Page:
“I was carrying the channel’s logo but the security guys targeted me deliberately with a tear gas grenade,” says al-Jibouri, who adds that he tried to tell them that he was a journalist but that they ignored him. Al-Jibouri then lost consciousness and awoke later in hospital – he found out that one of the protestors had dragged him to safety.
“The security forces’ mind set is still the same,” al-Jibouri remarked. “They consider journalists the enemy, traitors or spies.”
Freelancer Majid Abdul Reda, who works as a cameraman, filming events then selling them to a variety of TV channels, says he was taking a picture of a protestor who had fallen on the ground. As he was doing so a soldier hit him from behind and he too fell. The soldier then began to try and destroy Reda’s camera. Reda says he tried to stop the man but the soldier pointed his gun at the hapless journalist.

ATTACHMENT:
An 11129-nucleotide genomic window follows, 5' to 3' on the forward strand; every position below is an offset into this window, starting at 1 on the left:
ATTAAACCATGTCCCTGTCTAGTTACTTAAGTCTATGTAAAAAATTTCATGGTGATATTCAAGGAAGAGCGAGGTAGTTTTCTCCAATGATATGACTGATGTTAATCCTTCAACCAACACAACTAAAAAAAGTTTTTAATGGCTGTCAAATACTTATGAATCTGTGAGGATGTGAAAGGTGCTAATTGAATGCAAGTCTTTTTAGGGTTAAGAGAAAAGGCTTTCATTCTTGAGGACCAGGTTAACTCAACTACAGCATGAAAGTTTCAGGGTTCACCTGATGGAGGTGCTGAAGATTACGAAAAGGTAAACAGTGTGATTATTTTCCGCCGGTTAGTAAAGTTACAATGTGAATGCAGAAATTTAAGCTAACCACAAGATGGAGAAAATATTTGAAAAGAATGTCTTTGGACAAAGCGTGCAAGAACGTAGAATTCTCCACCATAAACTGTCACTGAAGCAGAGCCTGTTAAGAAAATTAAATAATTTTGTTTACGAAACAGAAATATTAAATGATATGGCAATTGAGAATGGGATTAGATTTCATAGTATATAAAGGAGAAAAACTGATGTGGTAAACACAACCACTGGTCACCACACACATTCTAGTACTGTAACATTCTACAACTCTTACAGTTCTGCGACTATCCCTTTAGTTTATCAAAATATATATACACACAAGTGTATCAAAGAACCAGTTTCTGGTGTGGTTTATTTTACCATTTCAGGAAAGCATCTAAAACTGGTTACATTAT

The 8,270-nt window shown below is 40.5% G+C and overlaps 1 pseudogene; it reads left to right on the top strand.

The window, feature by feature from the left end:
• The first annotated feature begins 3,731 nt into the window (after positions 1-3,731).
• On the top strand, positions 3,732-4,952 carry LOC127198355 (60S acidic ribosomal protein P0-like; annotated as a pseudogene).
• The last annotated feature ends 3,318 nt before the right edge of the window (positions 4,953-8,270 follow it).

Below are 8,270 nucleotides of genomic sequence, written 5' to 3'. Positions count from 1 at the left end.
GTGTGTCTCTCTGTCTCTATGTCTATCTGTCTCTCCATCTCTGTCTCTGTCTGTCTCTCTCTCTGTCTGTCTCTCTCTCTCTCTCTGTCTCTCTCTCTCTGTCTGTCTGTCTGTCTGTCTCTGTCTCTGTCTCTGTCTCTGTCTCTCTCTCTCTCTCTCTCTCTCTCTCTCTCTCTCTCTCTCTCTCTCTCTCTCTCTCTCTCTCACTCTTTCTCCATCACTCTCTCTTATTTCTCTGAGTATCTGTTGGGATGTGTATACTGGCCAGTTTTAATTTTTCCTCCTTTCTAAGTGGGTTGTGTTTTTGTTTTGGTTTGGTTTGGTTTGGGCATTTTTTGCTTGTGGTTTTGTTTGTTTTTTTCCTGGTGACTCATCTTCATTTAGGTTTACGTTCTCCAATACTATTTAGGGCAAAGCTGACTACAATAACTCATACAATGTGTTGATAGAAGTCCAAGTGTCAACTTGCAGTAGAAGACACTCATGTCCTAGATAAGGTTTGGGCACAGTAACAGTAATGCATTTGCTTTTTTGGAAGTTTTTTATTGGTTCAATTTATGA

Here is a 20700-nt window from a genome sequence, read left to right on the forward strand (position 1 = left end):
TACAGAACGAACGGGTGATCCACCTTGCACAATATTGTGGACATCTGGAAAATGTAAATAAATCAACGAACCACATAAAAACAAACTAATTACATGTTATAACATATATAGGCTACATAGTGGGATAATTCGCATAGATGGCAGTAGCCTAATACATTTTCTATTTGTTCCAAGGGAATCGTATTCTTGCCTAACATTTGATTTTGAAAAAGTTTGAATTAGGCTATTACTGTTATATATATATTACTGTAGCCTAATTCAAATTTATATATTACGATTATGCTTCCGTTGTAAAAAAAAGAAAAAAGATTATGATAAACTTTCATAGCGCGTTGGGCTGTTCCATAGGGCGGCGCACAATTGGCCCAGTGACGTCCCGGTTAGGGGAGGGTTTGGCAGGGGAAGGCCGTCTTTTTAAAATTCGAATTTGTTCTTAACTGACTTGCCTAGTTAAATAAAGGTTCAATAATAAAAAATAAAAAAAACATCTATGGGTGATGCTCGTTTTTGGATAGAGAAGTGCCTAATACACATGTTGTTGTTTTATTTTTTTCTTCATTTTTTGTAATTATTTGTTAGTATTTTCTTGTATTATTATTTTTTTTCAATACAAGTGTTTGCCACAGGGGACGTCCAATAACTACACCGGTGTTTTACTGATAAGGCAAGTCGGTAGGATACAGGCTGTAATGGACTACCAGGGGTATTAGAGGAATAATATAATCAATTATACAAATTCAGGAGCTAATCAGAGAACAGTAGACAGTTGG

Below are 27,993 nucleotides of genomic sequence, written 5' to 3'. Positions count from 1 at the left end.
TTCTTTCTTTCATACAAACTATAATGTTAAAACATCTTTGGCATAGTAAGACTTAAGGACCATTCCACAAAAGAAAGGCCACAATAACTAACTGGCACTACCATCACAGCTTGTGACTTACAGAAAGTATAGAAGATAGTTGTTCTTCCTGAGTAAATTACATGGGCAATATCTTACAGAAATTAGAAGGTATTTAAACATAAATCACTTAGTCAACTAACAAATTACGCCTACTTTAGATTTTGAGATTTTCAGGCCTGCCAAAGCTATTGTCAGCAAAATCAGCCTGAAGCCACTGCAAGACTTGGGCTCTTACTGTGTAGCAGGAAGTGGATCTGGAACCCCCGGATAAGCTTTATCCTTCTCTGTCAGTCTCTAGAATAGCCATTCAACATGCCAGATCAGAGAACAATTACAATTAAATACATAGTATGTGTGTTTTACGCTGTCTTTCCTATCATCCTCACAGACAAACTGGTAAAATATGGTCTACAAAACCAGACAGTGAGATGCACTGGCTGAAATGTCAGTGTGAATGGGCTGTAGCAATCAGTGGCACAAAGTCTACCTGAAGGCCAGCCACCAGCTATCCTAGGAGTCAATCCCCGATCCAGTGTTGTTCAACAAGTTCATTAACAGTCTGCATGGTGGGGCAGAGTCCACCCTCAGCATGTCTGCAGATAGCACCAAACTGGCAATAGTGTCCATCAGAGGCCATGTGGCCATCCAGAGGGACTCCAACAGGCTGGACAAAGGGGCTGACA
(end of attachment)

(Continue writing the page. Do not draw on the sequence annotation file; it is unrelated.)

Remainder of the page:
“Who is going to compensate me,” complains Reda, noting that he believes the security forces target journalists more when they are covering events that the government does not want covered, like the demonstration. “That camera was worth thousands.”
Some Iraqi accounts on social media also took up the journalists’ cause. One picture widely circulated showed the reporter from NRT lying on the ground after losing his shirt. The reporter insisted on continuing his coverage while hiding behind a barrier. Other reporters were shown running with cameras amid flying rubber bullets and clouds of tear gas.